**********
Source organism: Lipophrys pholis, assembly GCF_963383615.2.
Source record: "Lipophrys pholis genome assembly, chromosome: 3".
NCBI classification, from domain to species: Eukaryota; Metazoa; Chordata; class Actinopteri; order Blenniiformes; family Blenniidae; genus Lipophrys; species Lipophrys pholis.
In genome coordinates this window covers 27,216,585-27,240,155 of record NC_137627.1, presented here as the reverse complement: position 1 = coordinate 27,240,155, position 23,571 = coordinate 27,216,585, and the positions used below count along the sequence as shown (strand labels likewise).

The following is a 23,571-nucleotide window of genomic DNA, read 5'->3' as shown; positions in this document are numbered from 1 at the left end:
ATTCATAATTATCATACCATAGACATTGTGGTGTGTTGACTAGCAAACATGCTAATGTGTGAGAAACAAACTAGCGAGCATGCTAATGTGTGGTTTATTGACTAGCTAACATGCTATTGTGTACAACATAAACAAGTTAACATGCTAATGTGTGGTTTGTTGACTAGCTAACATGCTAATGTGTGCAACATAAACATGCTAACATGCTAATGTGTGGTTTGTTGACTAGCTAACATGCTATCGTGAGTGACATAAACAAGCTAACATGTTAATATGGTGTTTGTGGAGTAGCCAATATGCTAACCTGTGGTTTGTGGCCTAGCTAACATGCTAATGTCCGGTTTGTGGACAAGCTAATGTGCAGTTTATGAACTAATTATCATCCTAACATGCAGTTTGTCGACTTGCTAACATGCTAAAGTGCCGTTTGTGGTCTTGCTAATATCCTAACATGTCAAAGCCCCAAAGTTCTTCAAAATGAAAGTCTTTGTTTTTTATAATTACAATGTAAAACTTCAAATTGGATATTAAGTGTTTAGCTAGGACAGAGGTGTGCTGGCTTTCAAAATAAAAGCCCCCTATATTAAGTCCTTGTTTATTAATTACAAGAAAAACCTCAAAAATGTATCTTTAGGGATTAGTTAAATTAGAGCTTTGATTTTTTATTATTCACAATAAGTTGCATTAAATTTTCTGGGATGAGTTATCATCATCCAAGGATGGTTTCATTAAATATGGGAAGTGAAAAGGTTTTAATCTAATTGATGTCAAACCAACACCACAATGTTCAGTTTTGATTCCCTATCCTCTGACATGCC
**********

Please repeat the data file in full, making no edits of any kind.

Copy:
Source organism: Lipophrys pholis, assembly GCF_963383615.2.
Source record: "Lipophrys pholis genome assembly, chromosome: 3".
NCBI classification, from domain to species: Eukaryota; Metazoa; Chordata; class Actinopteri; order Blenniiformes; family Blenniidae; genus Lipophrys; species Lipophrys pholis.
In genome coordinates this window covers 27,216,585-27,240,155 of record NC_137627.1, presented here as the reverse complement: position 1 = coordinate 27,240,155, position 23,571 = coordinate 27,216,585, and the positions used below count along the sequence as shown (strand labels likewise).

The following is a 23,571-nucleotide window of genomic DNA, read 5'->3' as shown; positions in this document are numbered from 1 at the left end:
ATTCATAATTATCATACCATAGACATTGTGGTGTGTTGACTAGCAAACATGCTAATGTGTGAGAAACAAACTAGCGAGCATGCTAATGTGTGGTTTATTGACTAGCTAACATGCTATTGTGTACAACATAAACAAGTTAACATGCTAATGTGTGGTTTGTTGACTAGCTAACATGCTAATGTGTGCAACATAAACATGCTAACATGCTAATGTGTGGTTTGTTGACTAGCTAACATGCTATCGTGAGTGACATAAACAAGCTAACATGTTAATATGGTGTTTGTGGAGTAGCCAATATGCTAACCTGTGGTTTGTGGCCTAGCTAACATGCTAATGTCCGGTTTGTGGACAAGCTAATGTGCAGTTTATGAACTAATTATCATCCTAACATGCAGTTTGTCGACTTGCTAACATGCTAAAGTGCCGTTTGTGGTCTTGCTAATATCCTAACATGTCAAAGCCCCAAAGTTCTTCAAAATGAAAGTCTTTGTTTTTTATAATTACAATGTAAAACTTCAAATTGGATATTAAGTGTTTAGCTAGGACAGAGGTGTGCTGGCTTTCAAAATAAAAGCCCCCTATATTAAGTCCTTGTTTATTAATTACAAGAAAAACCTCAAAAATGTATCTTTAGGGATTAGTTAAATTAGAGCTTTGATTTTTTATTATTCACAATAAGTTGCATTAAATTTTCTGGGATGAGTTATCATCATCCAAGGATGGTTTCATTAAATATGGGAAGTGAAAAGGTTTTAATCTAATTGATGTCAAACCAACACCACAATGTTCAGTTTTGATTCCCTATCCTCTGACATGCC